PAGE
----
It might be difficult for a regular aficionado to imagine yet connoisseurs never had any doubt that Morgan Fisher‘s “Miniatures” concept – realized with the help of like-minded, adventurous spirits, such as Robert Wyatt, back in 1980 – would be influential four decades on. Far removed from what the keyboard player did in MOTT THE HOOPLE and even the prog-oriented MORGAN, the album’s whopping 113 tracks, and its second volume, all extremely short, can’t help but still impress the listener. Among his listeners have been Alan Davies, Barry Lamb and William Hayter who, in lockdown and all, came up with a tribute project called “Miniatures 2020” where one-minute pieces are delivered by a good hundred of artists – from virtually unknown, if utterly remarkable, to luminaries like VDGG’s David Jackson and CURVED AIR’s Sonja Kristina, HENRY COW’s John Greaves and CARAVAN’s Geoffrey Richardson – two keepers of the Canterbury vibe, Dylan Howe and THE RESIDENTS, the last collective a participant on the original LP.
Having risen to prominence as one third of KLAATU, Terry Draper always was more than a drummer – otherwise his “Calling Occupants Of Interplanetary Craft” wouldn’t become a hit for THE CARPENTERS back in 1977 – and the slew of solo albums the veteran’s released over the years testifies to his flight of fantasy. This is what drives the Canadian’s latest creation: the album titled “Lost” that’s out now on CD and as a digital download. The record’s 14 tracks are inspired by various literary and scientific sources and surely should appeal to the most discerning prog aficionado.
Having issued a seasonal EP “Here We Come A-Caroling” a week ago, BLACKMORE’S NIGHT have just announced the release of a full-length record on March 12th, 2021. Titled “Nature’s Light” and adorned with a rather unremarkable cover artwork, it comprises ten tracks – a usual mix of humor-tinctured pop-folk numbers – of which two are instrumental pieces and one a fresh take on a REDNEX cover that first saw the light of day on hard-rock hero and his dame’s 1997 debut. Strangely, the offering’s first single is winter-themed – but there’s a video, out today, to make the song timely.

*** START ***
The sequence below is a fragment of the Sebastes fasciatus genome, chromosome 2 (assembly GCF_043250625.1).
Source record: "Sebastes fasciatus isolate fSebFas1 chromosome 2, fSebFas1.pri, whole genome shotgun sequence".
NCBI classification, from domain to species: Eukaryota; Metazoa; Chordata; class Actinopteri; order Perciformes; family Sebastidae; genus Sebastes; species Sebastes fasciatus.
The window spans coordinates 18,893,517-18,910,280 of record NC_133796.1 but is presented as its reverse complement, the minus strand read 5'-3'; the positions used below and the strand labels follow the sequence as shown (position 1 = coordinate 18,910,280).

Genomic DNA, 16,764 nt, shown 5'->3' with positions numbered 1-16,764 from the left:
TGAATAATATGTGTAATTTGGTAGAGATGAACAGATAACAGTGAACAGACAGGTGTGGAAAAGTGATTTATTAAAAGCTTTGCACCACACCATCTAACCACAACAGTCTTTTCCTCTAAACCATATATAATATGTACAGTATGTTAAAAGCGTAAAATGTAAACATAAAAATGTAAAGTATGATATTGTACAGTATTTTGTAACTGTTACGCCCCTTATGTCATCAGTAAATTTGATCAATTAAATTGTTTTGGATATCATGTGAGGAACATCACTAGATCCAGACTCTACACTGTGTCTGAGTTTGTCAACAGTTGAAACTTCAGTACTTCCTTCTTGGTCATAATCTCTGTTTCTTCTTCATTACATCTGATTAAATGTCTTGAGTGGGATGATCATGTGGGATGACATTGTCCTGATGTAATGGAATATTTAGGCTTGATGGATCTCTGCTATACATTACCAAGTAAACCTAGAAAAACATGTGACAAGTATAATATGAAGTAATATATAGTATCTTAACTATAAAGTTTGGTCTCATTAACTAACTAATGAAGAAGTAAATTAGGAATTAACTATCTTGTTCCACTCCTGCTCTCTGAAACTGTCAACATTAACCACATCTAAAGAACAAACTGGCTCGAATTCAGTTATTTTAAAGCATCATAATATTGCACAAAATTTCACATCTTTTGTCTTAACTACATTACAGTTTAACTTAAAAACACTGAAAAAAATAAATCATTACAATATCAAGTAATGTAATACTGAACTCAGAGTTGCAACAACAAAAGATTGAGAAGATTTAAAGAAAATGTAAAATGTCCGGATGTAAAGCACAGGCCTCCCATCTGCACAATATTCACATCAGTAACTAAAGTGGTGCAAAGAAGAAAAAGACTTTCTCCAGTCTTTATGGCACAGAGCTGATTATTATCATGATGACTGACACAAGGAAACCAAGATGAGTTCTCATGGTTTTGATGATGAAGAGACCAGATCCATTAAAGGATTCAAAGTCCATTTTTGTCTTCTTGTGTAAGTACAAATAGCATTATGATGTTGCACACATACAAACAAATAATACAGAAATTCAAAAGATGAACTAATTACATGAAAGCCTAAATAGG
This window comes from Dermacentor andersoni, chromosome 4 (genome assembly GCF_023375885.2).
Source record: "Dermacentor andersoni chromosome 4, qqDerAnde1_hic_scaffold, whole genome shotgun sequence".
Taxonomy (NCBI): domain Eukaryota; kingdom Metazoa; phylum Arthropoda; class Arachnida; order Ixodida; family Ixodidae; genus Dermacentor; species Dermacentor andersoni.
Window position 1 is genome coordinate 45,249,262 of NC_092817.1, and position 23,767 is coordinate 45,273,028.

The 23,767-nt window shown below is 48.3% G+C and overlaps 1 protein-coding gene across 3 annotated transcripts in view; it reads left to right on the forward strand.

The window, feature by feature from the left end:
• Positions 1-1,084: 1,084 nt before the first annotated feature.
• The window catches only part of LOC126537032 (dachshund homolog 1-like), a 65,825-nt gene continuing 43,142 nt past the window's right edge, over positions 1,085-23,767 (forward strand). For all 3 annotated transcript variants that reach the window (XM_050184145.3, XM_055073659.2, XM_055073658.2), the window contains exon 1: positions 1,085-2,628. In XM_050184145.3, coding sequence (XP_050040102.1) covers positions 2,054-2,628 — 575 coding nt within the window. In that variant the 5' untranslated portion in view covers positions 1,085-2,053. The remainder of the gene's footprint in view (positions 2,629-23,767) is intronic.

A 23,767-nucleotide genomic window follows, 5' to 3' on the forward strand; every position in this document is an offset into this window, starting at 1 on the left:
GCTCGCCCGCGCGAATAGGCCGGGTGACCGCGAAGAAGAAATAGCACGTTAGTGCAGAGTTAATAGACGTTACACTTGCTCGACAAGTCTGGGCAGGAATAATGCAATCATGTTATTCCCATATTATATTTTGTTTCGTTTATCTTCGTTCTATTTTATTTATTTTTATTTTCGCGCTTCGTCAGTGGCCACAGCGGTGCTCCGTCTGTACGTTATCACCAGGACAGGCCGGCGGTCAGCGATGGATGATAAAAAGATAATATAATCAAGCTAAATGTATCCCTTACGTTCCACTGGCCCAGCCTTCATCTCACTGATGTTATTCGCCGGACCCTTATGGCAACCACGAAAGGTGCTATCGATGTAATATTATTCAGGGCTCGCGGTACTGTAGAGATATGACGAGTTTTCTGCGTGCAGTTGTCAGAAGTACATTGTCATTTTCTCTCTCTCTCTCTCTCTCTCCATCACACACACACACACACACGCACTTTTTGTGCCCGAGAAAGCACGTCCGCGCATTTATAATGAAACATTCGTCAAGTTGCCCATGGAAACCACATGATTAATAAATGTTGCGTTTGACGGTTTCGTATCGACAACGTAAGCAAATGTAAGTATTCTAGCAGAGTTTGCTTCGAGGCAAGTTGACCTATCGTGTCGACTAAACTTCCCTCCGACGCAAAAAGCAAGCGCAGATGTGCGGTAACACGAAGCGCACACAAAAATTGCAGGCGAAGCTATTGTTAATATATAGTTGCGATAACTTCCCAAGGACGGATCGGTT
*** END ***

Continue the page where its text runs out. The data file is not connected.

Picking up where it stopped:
John Renbourn always was an individual, even when in PENTANGLE, so many found it quite surprising that the great English artist credited his 1977 album “A Maid In Bedlam” to JOHN RENBOURN GROUP and took the collective – which comprised his former colleague, singer Jacqui McShee, fiddler Sue Draheim and tabla player Keshave Sathe – on the road. On February 14th, 1978 the quartet graced the stage of the “Römer” venue in Bremen to give a concert to be preserved for posterity by Radio Bremen – only that recording became a source for bootlegs, rather than official releases, yet this situation will be remedied on February 26th, 2021, when “A Maid in Bremen (Live at Roemer, Bremen )” is scheduled to see the light of day as CD and digital download.
It’s going to be a poignant release because three quarters of this ensemble – Elton Dean, Hugh Hopper and Allan Holdsworth – passed away, and only John Marshall is still with us. “This ensemble” was SOFT WORKS – SOFT MACHINE by other name – which reformed in 1999 with a line-up comprised of former members who had never played in such a configuration before, recorded "Abracadabra" back in 2003 and toured with it around the world. On August 11th of that year, the foursome played in Osaka and documented that concert on a tape but never got to issuing the live album – until now. Restored, enhanced and mastered by Mark Wingfield and available from MoonJune Records as a 2CD set and download, “Abracadabra In Osaka” is a precious performance.